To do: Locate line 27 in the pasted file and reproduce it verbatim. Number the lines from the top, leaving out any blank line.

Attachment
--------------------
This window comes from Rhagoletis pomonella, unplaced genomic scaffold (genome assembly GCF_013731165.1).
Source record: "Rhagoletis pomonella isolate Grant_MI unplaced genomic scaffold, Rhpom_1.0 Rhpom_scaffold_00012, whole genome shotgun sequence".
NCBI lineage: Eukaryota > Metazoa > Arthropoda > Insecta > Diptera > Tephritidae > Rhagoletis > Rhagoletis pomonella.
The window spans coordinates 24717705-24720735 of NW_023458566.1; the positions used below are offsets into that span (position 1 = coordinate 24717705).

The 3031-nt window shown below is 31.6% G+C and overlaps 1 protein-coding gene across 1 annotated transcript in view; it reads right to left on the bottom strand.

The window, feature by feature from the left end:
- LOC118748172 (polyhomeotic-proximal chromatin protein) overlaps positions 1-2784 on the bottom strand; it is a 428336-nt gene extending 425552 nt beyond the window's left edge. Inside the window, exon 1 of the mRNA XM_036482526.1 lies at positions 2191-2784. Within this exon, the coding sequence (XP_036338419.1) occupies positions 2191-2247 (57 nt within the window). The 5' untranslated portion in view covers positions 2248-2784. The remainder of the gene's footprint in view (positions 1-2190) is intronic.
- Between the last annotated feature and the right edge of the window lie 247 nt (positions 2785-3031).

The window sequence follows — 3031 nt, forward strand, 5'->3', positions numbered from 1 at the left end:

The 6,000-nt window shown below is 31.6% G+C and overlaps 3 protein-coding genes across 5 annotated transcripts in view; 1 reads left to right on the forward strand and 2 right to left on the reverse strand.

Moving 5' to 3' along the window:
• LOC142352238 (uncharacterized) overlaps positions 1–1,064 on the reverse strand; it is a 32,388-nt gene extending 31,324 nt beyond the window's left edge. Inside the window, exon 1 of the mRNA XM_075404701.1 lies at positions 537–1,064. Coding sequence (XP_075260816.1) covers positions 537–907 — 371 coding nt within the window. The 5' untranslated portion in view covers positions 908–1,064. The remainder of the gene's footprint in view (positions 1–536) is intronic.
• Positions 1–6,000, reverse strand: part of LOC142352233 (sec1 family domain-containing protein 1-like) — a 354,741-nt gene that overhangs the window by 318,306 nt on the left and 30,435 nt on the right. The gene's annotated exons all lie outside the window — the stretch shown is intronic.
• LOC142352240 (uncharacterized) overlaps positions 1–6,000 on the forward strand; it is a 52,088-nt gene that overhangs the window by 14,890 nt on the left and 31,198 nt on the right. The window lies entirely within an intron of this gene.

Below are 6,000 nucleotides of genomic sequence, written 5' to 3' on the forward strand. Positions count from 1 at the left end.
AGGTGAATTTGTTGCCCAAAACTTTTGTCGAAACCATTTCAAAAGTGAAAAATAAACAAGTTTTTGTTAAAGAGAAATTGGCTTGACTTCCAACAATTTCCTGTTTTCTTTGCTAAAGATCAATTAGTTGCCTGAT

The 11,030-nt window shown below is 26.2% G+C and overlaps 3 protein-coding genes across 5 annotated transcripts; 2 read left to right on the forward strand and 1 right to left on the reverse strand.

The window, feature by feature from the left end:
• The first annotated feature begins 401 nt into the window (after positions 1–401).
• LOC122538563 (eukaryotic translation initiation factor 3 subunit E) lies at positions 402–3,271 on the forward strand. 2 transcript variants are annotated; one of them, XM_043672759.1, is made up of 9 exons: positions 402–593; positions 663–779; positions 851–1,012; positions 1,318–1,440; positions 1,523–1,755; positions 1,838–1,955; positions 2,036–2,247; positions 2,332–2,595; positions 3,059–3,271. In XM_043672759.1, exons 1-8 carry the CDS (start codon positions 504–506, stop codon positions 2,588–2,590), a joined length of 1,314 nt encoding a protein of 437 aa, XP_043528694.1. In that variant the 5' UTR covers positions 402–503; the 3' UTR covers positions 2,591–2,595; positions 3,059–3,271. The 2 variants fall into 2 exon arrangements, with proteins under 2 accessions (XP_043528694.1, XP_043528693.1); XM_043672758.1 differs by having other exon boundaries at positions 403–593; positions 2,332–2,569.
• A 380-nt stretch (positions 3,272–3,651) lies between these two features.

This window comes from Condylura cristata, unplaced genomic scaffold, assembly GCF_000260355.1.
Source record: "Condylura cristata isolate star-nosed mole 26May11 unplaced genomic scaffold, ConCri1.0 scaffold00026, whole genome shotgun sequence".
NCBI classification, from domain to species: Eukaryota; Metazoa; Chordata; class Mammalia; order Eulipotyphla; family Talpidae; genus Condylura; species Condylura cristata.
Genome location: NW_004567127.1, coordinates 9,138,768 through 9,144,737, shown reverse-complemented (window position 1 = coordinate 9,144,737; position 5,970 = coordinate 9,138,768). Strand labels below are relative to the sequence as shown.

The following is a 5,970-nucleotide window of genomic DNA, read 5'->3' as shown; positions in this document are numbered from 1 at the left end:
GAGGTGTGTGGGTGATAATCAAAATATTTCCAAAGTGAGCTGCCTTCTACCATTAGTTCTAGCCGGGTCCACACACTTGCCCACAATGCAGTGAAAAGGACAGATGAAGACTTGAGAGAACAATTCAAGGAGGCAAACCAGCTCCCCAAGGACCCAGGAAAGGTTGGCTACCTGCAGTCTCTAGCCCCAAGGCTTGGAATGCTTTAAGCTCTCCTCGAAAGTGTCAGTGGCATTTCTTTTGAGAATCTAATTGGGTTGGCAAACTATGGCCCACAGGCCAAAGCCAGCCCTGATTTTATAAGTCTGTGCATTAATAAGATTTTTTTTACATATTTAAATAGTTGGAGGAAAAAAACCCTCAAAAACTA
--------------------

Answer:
GAGGTGTGTGGGTGATAATCAAAATATTTCCAAAGTGAGCTGCCTTCTACCATTAGTTCTAGCCGGGTCCACACACTTGCCCACAATGCAGTGAAAAGGACAGATGAAGACTTGAGAGAACAATTCAAGGAGGCAAACCAGCTCCCCAAGGACCCAGGAAAGGTTGGCTACCTGCAGTCTCTAGCCCCAAGGCTTGGAATGCTTTAAGCTCTCCTCGAAAGTGTCAGTGGCATTTCTTTTGAGAATCTAATTGGGTTGGCAAACTATGGCCCACAGGCCAAAGCCAGCCCTGATTTTATAAGTCTGTGCATTAATAAGATTTTTTTTACATATTTAAATAGTTGGAGGAAAAAAACCCTCAAAAACTA